Tal R

Tal R uses the word kolbojnik, meaning “leftovers” in Hebrew, to describe his practice of sourcing and collecting a wide range of imagery, figurative and abstract, from high and low culture. Like work by Donald Baechler, Maira Kalman, and Jean-Michel Basquiat, Tal R’s paintings, with their bold brushstrokes, colorful patterns, and exuberantly painted imagery, give the false impression of childlike simplicity. Interested in creation myths and darker themes, Tal R always conveys a sense of joy and generosity of spirit.

Chris Schanck

Beryl Denton, 'Family Favourites' detail

Beryl Denton, ‘Family Favourites’ detail

Furniture designer Chris Schanck is interested in materials and design processes that are not traditionally associated with luxury, mass-production, and standards of perfection. “If we accept the idea that [an object] doesn’t have to be reproducible and doesn’t have to mimic a commercial form, or process, then what are the limits of that?” Schanck asks. Among his best-known pieces are those that comprise his “ALUfoil” series, in which industrial or discarded materials are covered in aluminum foil, painted, and then sealed with resin. The final pieces are both durable and light. His methods characteristically involve both marginalized techniques as well as the help of marginalized members of his Detroit community. Schanck has a background in commercial model-making, and has produced commissioned works for Tom Ford.

Sample of LONG Bio:

Amy Barkow was born in Great Falls, Montana. After completing her MFA from Hunter College in 2002, she had her first solo exhibition at New Jersey City University. She has worked in New York City as an architectural photographer since 2000, an occupation that has influenced her photography and sculpture.

Her work has been exhibited worldwide. She has received support from the Santa Fe Art Institute, Times Square Business Improvement District/Times Square Alliance, The Artists’ Museum in Lodz, American Institute of Architects and the Golden Seed International Art Residency, Mt. Abu India. She has been a visiting critic at SUNY New Paltz, New Jersey City University, and the Montana State University School of Architecture, and worked as an art educator for the Joan Mitchell Foundation.

She is presently completing a series of photographs combining portraits with commercial logos for Branded and on Display, a traveling group exhibition opening at the University of Illinois at Urbana-Champaign. She lives and works in New York City.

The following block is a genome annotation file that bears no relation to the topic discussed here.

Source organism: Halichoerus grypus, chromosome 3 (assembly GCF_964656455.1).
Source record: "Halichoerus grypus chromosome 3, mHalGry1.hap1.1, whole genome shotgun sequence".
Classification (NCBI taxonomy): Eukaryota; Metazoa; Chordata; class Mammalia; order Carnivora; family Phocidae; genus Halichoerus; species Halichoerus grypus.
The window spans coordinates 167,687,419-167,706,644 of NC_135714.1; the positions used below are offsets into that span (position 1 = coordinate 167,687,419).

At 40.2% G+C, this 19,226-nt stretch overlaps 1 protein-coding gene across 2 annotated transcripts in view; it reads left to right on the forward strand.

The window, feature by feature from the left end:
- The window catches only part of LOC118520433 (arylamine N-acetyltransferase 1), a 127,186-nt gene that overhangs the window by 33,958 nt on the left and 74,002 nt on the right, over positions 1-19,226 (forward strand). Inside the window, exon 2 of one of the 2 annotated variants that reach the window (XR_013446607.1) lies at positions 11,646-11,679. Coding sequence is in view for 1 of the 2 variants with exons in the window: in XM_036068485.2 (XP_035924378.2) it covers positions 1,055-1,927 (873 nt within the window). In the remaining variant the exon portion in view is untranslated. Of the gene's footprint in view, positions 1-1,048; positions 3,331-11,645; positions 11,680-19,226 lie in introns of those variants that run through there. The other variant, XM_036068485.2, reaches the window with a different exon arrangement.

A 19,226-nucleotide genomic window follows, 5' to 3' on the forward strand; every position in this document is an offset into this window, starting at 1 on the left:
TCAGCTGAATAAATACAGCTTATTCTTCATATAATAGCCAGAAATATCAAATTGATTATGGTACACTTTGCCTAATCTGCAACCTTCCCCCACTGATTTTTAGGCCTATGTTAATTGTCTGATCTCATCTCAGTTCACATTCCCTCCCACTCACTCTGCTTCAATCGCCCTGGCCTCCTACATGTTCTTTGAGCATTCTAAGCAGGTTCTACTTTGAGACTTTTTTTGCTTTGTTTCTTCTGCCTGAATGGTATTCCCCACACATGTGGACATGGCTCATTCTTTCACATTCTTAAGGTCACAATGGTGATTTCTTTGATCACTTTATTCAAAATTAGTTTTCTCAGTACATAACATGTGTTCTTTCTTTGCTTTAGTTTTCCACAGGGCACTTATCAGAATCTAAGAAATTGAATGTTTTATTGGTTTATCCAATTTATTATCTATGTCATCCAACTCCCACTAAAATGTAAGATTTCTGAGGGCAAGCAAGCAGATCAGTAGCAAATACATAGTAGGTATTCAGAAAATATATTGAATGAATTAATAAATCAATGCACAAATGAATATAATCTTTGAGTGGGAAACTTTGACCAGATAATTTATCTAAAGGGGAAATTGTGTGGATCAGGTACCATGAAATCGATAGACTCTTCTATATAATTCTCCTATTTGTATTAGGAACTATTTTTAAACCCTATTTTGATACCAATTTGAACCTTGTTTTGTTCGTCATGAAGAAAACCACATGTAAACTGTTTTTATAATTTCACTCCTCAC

Sample of SHORT Bio:

Amy Barkow was born in Great Falls, Montana. Her work as an architectural photographer influences her photography and sculpture. She has exhibited her work worldwide, and has received support from the Santa Fe Art Institute, Times Square Business Improvement District/Times Square Alliance, American Institute of Architects, among other institutions. Her work is visible at


Arts Partner
Art Work Archive
Stencil Art Prize



How To Write An Artist Statement

Monday, March 13th, 2017

How to Write an Artist Statement


Barbara Burns

Once you’ve written your artist statement, whether it’s about your body of work of a specific piece, post it in comments below. If you would like to have the image that goes with your statement posted on the blog go here and upload the image along with your artist statement.


An artist statement is about your work’s purpose or philosophy giving your audience deeper insight into it. It may include the symbolism you give your materials, or the issues you address. Your statement should include whatever is most important to you and your work. It should address and explain in general terms what your art is, your methods and materials.

An artist statement is never finished for long. Like your resume, it will be revised frequently, as your work changes and as you find new ways of expressing what you are doing. Your history and background will be your artist biography. (See Artists Bio).

Uses include the following:

  • Exhibit catalogues and articles about you and your work.
  • Helping dealers and other arts professionals talk about and sell your work.
  • Provide background information for writers of articles, reviews, and catalogues.
  • It can function as the basis for cover letters and grant proposals.


Here are some tips and ideas for all artists to think about when composing a new statement or revising their current artist statement.

1.  Keep the Statement Simple: The artist statement should be written both clearly and concisely for a wide range of people who will read it. The language and terms you use should be simple, jargon-free, and easy for anyone to understand; and your statement should be in the first person, as if you are talking about yourself and your art to a group of people.

2. The Statement Should Tell Why: Explain why you create this kind of art.  This could be in the form of an explanation of your motivation and subject matter.  In addition, the “why” could also discuss any artistic or personal influences.  Overall, you are telling the reader the personal reasons why you create this art.